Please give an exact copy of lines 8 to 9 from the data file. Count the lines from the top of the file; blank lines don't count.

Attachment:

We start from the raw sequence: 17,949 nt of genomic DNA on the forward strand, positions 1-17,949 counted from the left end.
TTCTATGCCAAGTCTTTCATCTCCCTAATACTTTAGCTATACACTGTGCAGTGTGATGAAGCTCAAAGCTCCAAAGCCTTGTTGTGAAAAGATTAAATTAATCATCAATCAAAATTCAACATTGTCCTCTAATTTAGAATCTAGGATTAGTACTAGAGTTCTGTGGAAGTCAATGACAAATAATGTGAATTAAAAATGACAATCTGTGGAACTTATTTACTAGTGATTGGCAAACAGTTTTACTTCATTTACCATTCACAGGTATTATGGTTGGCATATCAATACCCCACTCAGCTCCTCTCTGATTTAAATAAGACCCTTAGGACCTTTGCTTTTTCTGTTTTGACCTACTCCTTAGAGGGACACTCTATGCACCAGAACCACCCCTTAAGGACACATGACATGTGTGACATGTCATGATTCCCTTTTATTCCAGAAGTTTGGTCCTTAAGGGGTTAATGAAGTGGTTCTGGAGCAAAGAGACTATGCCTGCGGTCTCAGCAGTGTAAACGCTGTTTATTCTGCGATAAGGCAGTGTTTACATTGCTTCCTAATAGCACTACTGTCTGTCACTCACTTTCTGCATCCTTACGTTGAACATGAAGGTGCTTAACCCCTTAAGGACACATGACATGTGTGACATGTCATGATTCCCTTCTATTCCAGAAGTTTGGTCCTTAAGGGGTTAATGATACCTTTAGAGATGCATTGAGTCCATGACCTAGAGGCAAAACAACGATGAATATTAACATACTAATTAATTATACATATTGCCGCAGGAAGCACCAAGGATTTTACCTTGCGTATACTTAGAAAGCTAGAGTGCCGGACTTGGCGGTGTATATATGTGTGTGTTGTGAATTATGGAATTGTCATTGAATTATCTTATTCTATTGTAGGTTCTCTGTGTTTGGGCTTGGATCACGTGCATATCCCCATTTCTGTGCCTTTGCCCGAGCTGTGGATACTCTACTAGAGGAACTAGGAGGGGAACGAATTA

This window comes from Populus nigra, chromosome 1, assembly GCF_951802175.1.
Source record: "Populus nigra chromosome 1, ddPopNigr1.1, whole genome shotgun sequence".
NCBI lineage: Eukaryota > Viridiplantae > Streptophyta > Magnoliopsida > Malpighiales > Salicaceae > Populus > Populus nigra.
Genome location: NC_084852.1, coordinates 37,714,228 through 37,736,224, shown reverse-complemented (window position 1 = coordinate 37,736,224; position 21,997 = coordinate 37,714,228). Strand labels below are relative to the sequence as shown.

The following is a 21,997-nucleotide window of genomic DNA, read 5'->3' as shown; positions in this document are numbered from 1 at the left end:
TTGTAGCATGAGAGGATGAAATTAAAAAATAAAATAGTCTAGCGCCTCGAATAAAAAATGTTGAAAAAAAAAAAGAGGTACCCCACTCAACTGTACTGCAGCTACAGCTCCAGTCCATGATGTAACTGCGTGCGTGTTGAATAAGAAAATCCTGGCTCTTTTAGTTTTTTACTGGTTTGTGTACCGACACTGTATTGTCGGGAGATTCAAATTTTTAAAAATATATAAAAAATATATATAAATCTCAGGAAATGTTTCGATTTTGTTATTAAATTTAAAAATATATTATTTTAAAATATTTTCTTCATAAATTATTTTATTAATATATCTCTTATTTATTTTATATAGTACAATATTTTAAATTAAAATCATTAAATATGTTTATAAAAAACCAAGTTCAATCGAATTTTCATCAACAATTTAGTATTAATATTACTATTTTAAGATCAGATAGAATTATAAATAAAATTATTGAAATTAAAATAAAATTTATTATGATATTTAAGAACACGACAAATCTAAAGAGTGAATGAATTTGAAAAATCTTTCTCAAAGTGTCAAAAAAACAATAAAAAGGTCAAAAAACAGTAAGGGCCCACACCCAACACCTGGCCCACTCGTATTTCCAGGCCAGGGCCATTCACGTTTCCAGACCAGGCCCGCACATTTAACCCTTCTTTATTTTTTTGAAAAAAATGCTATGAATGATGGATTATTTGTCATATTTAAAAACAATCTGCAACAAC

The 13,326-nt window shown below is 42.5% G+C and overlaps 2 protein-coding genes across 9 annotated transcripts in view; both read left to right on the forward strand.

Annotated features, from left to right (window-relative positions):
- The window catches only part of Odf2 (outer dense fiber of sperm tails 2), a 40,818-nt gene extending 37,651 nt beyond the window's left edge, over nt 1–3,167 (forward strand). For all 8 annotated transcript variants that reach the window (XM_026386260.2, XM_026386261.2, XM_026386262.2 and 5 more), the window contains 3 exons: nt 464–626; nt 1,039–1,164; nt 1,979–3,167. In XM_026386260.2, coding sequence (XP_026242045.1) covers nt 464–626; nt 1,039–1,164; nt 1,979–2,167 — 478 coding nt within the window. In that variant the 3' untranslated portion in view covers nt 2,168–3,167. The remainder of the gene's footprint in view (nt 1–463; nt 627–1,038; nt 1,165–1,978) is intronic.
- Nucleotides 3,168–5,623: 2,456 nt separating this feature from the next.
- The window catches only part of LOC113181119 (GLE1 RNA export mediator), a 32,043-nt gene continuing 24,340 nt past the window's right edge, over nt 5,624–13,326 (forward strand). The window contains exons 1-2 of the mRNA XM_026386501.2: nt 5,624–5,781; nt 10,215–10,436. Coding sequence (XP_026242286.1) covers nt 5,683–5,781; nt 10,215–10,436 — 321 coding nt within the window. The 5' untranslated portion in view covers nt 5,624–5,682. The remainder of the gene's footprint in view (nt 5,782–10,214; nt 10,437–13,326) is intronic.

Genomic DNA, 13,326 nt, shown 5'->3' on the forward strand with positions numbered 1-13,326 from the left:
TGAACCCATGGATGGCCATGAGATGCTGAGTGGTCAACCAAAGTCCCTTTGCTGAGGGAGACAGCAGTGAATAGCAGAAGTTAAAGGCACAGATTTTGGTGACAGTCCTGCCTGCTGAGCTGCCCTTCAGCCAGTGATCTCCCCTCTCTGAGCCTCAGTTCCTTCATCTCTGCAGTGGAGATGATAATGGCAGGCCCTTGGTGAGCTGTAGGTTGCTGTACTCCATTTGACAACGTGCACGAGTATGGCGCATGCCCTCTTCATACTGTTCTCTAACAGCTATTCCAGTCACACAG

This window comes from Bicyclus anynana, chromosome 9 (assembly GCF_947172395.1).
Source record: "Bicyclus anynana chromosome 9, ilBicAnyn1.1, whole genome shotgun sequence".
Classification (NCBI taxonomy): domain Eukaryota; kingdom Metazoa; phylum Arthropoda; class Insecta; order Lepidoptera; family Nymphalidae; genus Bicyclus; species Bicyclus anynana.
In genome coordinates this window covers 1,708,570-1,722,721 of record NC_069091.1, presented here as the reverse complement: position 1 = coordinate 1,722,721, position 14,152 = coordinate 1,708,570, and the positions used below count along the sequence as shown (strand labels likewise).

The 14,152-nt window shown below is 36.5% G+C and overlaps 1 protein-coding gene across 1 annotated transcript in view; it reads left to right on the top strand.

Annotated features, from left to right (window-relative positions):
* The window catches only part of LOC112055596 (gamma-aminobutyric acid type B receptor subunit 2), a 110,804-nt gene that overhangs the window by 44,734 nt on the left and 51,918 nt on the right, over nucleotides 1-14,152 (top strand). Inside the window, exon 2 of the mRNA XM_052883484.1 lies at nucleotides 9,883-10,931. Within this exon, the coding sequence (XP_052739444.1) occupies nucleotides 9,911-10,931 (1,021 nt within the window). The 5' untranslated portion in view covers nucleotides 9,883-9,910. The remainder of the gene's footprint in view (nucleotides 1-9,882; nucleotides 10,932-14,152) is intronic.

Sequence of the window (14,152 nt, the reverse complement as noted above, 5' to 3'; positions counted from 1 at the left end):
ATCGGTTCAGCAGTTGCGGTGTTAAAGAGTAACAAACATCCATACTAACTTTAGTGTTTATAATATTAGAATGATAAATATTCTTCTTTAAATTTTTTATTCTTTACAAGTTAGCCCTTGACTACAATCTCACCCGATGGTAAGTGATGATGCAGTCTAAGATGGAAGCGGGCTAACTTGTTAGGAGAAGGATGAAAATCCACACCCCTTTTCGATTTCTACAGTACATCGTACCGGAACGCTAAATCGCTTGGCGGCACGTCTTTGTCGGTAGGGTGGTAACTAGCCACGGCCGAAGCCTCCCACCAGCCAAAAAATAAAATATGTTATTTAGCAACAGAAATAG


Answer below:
TTGTAGCATGAGAGGATGAAATTAAAAAATAAAATAGTCTAGCGCCTCGAATAAAAAATGTTGAAAAAAAAAAAGAGGTACCCCACTCAACTGTACTGCAGCTACAGCTCCAGTCCATGATGTAACTGCGTGCGTGTTGAATAAGAAAATCCTGGCTCTTTTAGTTTTTTACTGGTTTGTGTACCGACACTGTATTGTCGGGAGATTCAAATTTTTAAAAATATATAAAAAATATATATAAATCTCAGGAAATGTTTCGATTTTGTTATTAAATTTAAAAATATATTATTTTAAAATATTTTCTTCATAAATTATTTTATTAATATATCTCTTATTTATTTTATATAGTACAATATTTTAAATTAAAATCATTAAATATGTTTATAAAAAACCAAGTTCAATCGAATTTTCATCAACAATTTAGTATTAATATTACTATTTTAAGATCAGATAGAATTATAAATAAAATTATTGAAATTAAAATAAAATTTATTATGATATTTAAGAACACGACAAATCTAAAGAGTGAATGAATTTGAAAAATCTTTCTCAAAGTGTCAAAAAAACAATAAAAAGGTCAAAAAACAGTAAGGGCCCACACCCAACACCTGGCCCACTCGTATTTCCAGGCCAGGGCCATTCACGTTTCCAGACCAGGCCCGCACATTTAACCCTTCTTTATTTTTTTGAAAAAAATGCTATGAATGATGGATTATTTGTCATATTTAAAAACAATCTGCAACAAC

The 13,326-nt window shown below is 42.5% G+C and overlaps 2 protein-coding genes across 9 annotated transcripts in view; both read left to right on the forward strand.